In reality, as opposed to the positivist suppositions that take over the discipline in its current condition, the orthodox international relations theory can be well understood “as characteristics of modern global politics that requires to be clarified” (Walker 1995:6), as being part of the institutionalization and legitimization of the specific norms and notions that make up the capitalist logic. Certainly, this international relations criticism has already been made in accordance with its establishment as a field in academics, profoundly determined by normative worries that surround security, diplomacy as well as inter-state behavior (Bierstecker 1999:3). It is in addition apparent in modern practices where ‘political’ determinants bound the course and extent of logical enquiry (Roger, 2002, p.87). Teschke and Rosenberg illustrate how the analytical constructs mainstream of the international relation theory impenitently employs are shown to be comprehensively embedded in the historic structure of capitalist relations. The relevance of Marx to the present-day international relations theory can; as a result be understood principally in terms of a significant examination of the most fundamental, essential hypotheses of the discipline, including the primary internal/external methodical divide.

There are several contributions of this critical value of this approach to the modern debates in international relations. According to Justin, this approach is well equipped to conceptualize ‘globalization.’ The thing that differentiates the Marxian analysis from, for instance, the post-modernist approach is Marx’s view of capitalism as having a distinctively totalizing or ‘globalizing’ dynamic. Marxism sees the world affairs assertively in terms of distinct global process.” Building on the idea of ‘irregular and combined progress,’ Muzaffar (2008) asserts that contemporary capitalism entirely transforms the nature of world-history as well as historical change itself.

Totalizing Knowledge versus The Rest of the World: The concern is nonetheless the historical comprehension of capitalism as being “the major totalizing system that has ever been in the world” (Telò, 2009, p.45) which can be taken to mean the principle strength of the approach, or its basic weakness.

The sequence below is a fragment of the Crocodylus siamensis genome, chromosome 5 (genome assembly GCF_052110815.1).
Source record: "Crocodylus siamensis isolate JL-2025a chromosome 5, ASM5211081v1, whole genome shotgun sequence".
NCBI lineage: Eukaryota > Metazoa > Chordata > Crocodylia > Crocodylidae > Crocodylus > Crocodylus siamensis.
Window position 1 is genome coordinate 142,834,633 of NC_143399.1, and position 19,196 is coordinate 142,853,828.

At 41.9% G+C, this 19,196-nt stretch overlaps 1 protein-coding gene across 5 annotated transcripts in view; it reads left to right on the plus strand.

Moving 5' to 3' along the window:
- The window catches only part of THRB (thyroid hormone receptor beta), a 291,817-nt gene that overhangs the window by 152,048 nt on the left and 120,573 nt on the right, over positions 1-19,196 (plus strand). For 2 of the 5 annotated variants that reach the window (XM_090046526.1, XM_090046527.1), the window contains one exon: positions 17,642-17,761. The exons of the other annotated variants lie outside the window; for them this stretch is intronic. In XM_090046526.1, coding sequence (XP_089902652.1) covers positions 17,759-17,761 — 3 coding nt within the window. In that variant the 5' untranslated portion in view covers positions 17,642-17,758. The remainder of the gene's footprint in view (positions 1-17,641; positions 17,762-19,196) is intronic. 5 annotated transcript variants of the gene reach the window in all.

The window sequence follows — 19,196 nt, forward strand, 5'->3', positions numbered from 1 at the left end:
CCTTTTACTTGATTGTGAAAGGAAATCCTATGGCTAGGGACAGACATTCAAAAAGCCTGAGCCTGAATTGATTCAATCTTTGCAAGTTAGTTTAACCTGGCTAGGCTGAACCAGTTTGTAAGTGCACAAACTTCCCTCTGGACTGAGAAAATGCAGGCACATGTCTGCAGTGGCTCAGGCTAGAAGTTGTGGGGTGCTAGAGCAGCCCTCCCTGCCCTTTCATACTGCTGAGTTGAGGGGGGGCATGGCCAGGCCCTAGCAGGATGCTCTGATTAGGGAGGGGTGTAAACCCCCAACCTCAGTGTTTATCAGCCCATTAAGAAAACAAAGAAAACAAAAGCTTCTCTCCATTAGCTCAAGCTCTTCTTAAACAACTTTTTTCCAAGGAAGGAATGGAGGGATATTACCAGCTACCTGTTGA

Without a doubt, the capitalism is a globalizing process and, as this paper has argued, its distinctive mechanism of disguising power relations by means of transferring them to a non-political field does add up to the rupture with social relations patterns that had gone. However, the threat in this approach is the antagonism it may bring about to the ‘post-modern’ themes of heterogeneity as well as disintegration. Although thesedifferent schools of thought are frequently believed to be in complete opposition, by the historical materialists and postmodernists, who are inclined to relate Marxism with economism, it is important to consider whether each can benefit from working with the other (Frick &Oberprantacher, 2009, p.3). The disinclination to do so puts major constraints on the scope of inquiry, disallowing Marxism the capacity to theorize prospective sites of resistance that located in the encounter involving the totalizing dynamic of capitalism as well as the other identities with which it is constantly interacts with. Through the use of Trotsky’s model of ‘irregular and collective development,’ Rosenberg advances the prospects for theorizing the way in which the capitalist dynamic comes together with native forces in some societies. However, as Hobson asserts, it ought to be viewed as Eurocentric given that it consist of the examination of other societies only as far as they stumble upon the Western capitalism (Amineh, 2007, p.112).

However, Oakes & Schein (2006) states that the setback with this persistence on historical distinctiveness, as well as systemic unity, is that it substantiates the treatment of capitalism as a totality. In this case, the argument can be referred as being tautological, the outcome being that the approach is relentlessly limiting. When Wood asserts that “Marxist political economy, as well as history, are set to challenge the capitalist as a whole directly,” she supposes that only through the comprehension of capitalism as a totalizing system can it be efficiently challenged (Frick &Oberprantacher, 2009, p.3).

In conclusion, as this paper has shown, historical materialism remains to be an efficient, as well as reliable critique of orthodox theory. The question as to whether Marx, as well as historical materialism offer constructive conceptions for international relations in the present day, depends rather significantly on itsscope to bringing together its normative highlights on challenging capitalism with an approach it has until now resisted.